Loss of Sight Compensation
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Our specialist solicitors support claims for loss of sight or eye injury compensation in adults and children.
If your sight has been affected due to personal injury that was not your fault, or medical negligence, we understand the fear and difficulties you face and can help.
Compensation can help you to access the support you need to put your life back on track. Whilst it cannot undo the harm done, it can help you to move forward.
We understand the complex emotions that accompany making a claim and adjusting to your injury. We’re here to support and advise.
If you are unsure if your eye injury could have been avoided or if there is a question mark over whose responsibility it was, we can help uncover the truth.
Get in touch for an initial, free, no-obligation discussion about making an eye injury claim.
How much compensation will I get for loss of sight?
The amount of compensation you receive for loss of sight depends on factors relating to the extent of your sight loss, the help you need and the specific financial impact it has on you.
A portion of damages are claimed according to set guidelines to compensate for pain and suffering. This is known as general damages.
For total blindness the guideline general damages amount is in the region of £224,680, according to Judicial College Guidelines.
In addition, a special damages claim will be made on your behalf. This may far exceed the general damages element. It is intended to compensate for the specific financial impacts of your injury – such as loss of earnings, carers, house adaptations and so on.
Guideline general damages amounts for other eye injures include:
Compensation for loss of sight in one eye, with reduced vision in the other eye where there is a serious risk of deterioration of the remaining eye – £80,300 to £150,370 plus special damages.
Complete loss of sight in one eye – £19,800 to £33,000 plus special damages.
Your total claim could run to several thousand pounds or even reach hundreds of thousands or more, depending on your own circumstances.
In cases where the injury is lifelong, such as due to birth injury, the compensation award is often elevated.
What is eye injury compensation value likely to be?
If you are eligible for eye injury compensation, much like in the case of sight loss, compensation will be made up of general damages and special damages.
Special damages are specific to you and cover financial losses you have personally suffered or will suffer – such as:
- costs of attending treatment
- accessing support
- loss of earnings.
General damages are assigned in accordance with standard guidelines and are intended to compensate for loss and suffering.
Guidance amounts for eye injury include:
Cases of serious loss of vision in one eye without likelihood of impact on the other eye, plus cases of constant double vision, blurred vision or sensitivity to light requiring constant wearing of dark glasses – £19,800 to £33,000 plus special damages.
Minor permanent vision impairment in one or both eyes – £7,620 to £17,550 plus special damages.
We build a case for special damages based around the exact impacts, losses and costs you face as a result of your eye injury.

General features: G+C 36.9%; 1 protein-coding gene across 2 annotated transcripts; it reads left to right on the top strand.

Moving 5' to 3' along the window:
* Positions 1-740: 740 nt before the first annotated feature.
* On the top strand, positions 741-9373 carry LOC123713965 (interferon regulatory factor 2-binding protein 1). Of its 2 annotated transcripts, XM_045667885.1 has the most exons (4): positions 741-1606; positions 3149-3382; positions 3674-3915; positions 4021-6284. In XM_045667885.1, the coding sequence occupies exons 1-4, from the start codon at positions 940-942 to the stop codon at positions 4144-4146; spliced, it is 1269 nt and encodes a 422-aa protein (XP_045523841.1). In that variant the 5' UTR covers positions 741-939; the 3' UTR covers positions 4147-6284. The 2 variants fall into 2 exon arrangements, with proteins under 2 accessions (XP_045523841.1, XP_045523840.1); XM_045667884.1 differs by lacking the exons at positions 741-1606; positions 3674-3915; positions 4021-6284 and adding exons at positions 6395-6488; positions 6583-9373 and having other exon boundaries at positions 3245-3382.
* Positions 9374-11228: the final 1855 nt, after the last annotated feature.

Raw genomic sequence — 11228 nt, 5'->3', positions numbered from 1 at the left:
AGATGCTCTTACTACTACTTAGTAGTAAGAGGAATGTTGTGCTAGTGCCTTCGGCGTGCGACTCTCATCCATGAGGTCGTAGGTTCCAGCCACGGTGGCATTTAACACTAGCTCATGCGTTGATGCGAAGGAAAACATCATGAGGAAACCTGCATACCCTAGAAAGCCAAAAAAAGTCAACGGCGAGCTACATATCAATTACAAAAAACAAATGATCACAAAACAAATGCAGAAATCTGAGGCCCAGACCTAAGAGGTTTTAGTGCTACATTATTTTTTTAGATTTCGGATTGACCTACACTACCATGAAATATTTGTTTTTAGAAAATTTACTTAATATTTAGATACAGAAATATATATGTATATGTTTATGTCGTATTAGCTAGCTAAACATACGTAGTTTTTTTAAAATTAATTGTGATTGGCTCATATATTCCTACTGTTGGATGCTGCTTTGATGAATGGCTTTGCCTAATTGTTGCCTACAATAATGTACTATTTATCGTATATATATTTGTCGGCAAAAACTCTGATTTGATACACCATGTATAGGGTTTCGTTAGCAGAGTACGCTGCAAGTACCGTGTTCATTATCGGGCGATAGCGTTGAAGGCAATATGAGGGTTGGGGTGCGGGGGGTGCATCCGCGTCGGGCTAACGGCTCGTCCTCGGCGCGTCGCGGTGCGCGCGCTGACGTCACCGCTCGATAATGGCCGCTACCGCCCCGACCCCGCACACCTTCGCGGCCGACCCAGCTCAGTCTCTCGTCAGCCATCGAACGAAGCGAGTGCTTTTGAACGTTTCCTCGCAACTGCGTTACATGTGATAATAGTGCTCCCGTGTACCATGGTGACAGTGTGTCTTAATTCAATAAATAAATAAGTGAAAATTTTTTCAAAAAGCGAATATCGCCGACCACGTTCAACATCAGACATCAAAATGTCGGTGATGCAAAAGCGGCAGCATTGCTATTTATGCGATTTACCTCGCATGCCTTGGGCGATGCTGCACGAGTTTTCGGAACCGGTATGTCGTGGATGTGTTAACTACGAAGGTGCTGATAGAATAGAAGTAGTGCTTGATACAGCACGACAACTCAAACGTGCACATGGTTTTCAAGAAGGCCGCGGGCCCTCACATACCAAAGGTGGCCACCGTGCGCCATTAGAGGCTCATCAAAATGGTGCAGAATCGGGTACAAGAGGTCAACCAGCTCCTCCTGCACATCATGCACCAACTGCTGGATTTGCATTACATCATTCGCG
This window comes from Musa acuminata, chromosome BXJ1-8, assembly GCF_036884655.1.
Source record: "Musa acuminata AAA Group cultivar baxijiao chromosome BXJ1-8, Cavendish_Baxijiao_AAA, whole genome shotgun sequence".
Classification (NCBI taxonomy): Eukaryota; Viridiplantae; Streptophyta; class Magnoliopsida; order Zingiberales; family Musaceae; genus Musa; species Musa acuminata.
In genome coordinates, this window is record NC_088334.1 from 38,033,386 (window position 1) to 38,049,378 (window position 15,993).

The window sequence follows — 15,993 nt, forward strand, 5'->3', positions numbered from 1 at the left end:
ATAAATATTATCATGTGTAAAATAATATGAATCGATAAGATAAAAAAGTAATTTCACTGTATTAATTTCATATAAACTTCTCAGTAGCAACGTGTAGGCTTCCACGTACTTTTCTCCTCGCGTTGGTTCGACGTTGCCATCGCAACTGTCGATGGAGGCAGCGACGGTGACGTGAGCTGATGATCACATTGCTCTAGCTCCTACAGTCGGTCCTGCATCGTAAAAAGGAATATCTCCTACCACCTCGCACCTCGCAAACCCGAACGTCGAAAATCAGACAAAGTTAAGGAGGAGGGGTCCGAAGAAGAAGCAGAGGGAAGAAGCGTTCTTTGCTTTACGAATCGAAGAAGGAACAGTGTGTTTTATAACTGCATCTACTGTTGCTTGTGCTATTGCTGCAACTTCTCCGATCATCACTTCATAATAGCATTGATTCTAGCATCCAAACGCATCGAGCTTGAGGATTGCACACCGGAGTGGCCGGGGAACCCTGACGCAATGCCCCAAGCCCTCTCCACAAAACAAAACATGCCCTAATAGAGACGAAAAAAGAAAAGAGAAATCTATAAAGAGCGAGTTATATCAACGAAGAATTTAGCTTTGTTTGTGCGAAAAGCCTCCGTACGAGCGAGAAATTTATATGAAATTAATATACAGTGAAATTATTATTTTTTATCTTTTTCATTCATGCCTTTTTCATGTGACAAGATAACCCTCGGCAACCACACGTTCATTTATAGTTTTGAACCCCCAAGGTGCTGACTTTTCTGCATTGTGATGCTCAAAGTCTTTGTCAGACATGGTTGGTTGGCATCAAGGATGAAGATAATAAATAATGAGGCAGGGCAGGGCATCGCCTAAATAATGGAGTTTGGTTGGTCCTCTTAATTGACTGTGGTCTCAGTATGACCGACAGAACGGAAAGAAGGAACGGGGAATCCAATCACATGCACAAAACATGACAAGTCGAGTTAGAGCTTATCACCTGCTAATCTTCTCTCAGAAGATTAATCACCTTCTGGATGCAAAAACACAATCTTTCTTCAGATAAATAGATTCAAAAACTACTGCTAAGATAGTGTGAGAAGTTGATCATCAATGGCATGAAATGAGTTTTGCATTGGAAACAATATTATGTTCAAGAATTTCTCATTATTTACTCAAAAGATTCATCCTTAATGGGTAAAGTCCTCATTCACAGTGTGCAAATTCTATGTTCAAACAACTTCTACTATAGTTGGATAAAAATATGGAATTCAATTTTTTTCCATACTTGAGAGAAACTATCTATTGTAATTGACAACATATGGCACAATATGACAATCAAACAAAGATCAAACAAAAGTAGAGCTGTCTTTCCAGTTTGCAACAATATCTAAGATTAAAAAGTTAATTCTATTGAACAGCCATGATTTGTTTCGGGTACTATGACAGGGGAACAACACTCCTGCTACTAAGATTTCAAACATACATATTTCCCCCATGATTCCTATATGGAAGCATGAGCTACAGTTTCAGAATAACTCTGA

WE ACTED FOR HENRY, WHO HAD SUFFERED DAMAGE TO HIS RIGHT EYE AT BIRTH BECAUSE OF NEGLIGENT MANAGEMENT.
We secured £60,300 in damages for eight-year-old Henry whose eye was damaged at birth because of medical negligence.
Henry was struggling at school and the money enabled his parents to secure specialist one-to-one support for him.
All names have been changed to protect the identities of the individuals
Can I claim loss of sight compensation?
You can claim compensation if your loss of sight was due, wholly or in part, to what someone else either did or did not do.
Medical negligence can lead to blindness, eye loss and eye damage. In the financial year 2019-2020 alone, the NHS paid almost £26.5m in compensation for blindness.
Clinical negligence claims may arise, for example, from surgical error, delays in diagnosis or treatment or inadequate treatment by an optician, ophthalmologist or general practitioner.
Medical negligence issues may commonly arise in relation to diagnosis, care or management of cataract, diabetic retinopathy, glaucoma, amblyopia and strabismus.
To claim compensation for sight loss, it is necessary for there to have been negligence by a third party and for that negligence to have caused harm. If treatment were delayed for an eye condition but the outcome would have been the same without the delay, there would not be a legitimate claim.
If you think you may have a claim, or are unsure whether you do or not, our specialist solicitors can help. Contact us today.
Loss of sight and eye injury claims FAQs
We are happy to help with any questions you may have about claiming compensation for loss of sight and eye injury. We can provide better, more specific answers when we better understand what happened to you. Please do get in touch.
You may also find the following FAQs helpful:
If you are suffering sight loss or blindness, we’re here to help.
Other organisations that provide support to people with eyesight issues and blindness include*:
*Links are provided for information and are not necessarily recommendations.
Contact our eye injury lawyers today
We have a long history of dealing with claims for loss of sight. We are able to explain the legal process to you in an easily understandable way, relieving some of the pressure and stress. Contact us for support with a compensation claim today.0800 044 8488